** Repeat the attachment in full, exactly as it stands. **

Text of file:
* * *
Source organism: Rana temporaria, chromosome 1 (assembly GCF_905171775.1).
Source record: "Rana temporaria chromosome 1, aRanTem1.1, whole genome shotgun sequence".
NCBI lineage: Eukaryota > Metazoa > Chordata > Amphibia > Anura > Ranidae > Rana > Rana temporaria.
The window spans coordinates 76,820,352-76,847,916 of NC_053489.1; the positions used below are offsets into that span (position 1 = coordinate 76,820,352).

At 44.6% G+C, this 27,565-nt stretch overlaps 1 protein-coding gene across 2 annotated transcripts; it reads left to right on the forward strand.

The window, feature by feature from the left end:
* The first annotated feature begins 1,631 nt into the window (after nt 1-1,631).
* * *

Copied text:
Source organism: Rana temporaria, chromosome 1 (assembly GCF_905171775.1).
Source record: "Rana temporaria chromosome 1, aRanTem1.1, whole genome shotgun sequence".
NCBI lineage: Eukaryota > Metazoa > Chordata > Amphibia > Anura > Ranidae > Rana > Rana temporaria.
The window spans coordinates 76,820,352-76,847,916 of NC_053489.1; the positions used below are offsets into that span (position 1 = coordinate 76,820,352).

At 44.6% G+C, this 27,565-nt stretch overlaps 1 protein-coding gene across 2 annotated transcripts; it reads left to right on the forward strand.

The window, feature by feature from the left end:
* The first annotated feature begins 1,631 nt into the window (after nt 1-1,631).